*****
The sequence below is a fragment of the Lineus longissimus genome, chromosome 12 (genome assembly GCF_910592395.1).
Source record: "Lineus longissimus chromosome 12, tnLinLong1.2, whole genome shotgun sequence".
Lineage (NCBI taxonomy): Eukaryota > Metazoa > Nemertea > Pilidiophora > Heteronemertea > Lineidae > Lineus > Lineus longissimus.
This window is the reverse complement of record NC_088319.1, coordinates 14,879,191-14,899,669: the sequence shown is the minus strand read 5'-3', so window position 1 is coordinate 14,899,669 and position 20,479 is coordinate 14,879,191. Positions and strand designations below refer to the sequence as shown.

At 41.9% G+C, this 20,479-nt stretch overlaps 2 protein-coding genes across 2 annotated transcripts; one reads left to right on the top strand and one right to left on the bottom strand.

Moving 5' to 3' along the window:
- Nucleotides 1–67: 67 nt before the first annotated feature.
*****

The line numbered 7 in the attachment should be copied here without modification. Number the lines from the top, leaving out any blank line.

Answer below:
- Nucleotides 1–67: 67 nt before the first annotated feature.